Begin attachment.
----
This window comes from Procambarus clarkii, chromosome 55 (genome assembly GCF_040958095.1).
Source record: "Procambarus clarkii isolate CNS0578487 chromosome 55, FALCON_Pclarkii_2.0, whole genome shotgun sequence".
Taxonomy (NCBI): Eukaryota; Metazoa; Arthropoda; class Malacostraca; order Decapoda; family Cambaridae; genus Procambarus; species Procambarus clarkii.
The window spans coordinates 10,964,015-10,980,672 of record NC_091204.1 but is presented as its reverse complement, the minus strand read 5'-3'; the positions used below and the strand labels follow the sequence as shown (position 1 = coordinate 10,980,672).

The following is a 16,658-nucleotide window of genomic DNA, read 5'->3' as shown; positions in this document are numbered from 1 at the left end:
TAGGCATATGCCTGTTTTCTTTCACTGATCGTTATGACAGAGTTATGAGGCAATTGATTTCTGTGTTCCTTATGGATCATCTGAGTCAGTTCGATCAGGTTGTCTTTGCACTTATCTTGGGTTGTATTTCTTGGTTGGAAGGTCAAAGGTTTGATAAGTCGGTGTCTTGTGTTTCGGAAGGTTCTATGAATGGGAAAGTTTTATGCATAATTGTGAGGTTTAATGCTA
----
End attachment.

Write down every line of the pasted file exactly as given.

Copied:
This window comes from Procambarus clarkii, chromosome 55 (genome assembly GCF_040958095.1).
Source record: "Procambarus clarkii isolate CNS0578487 chromosome 55, FALCON_Pclarkii_2.0, whole genome shotgun sequence".
Taxonomy (NCBI): Eukaryota; Metazoa; Arthropoda; class Malacostraca; order Decapoda; family Cambaridae; genus Procambarus; species Procambarus clarkii.
The window spans coordinates 10,964,015-10,980,672 of record NC_091204.1 but is presented as its reverse complement, the minus strand read 5'-3'; the positions used below and the strand labels follow the sequence as shown (position 1 = coordinate 10,980,672).

The following is a 16,658-nucleotide window of genomic DNA, read 5'->3' as shown; positions in this document are numbered from 1 at the left end:
TAGGCATATGCCTGTTTTCTTTCACTGATCGTTATGACAGAGTTATGAGGCAATTGATTTCTGTGTTCCTTATGGATCATCTGAGTCAGTTCGATCAGGTTGTCTTTGCACTTATCTTGGGTTGTATTTCTTGGTTGGAAGGTCAAAGGTTTGATAAGTCGGTGTCTTGTGTTTCGGAAGGTTCTATGAATGGGAAAGTTTTATGCATAATTGTGAGGTTTAATGCTA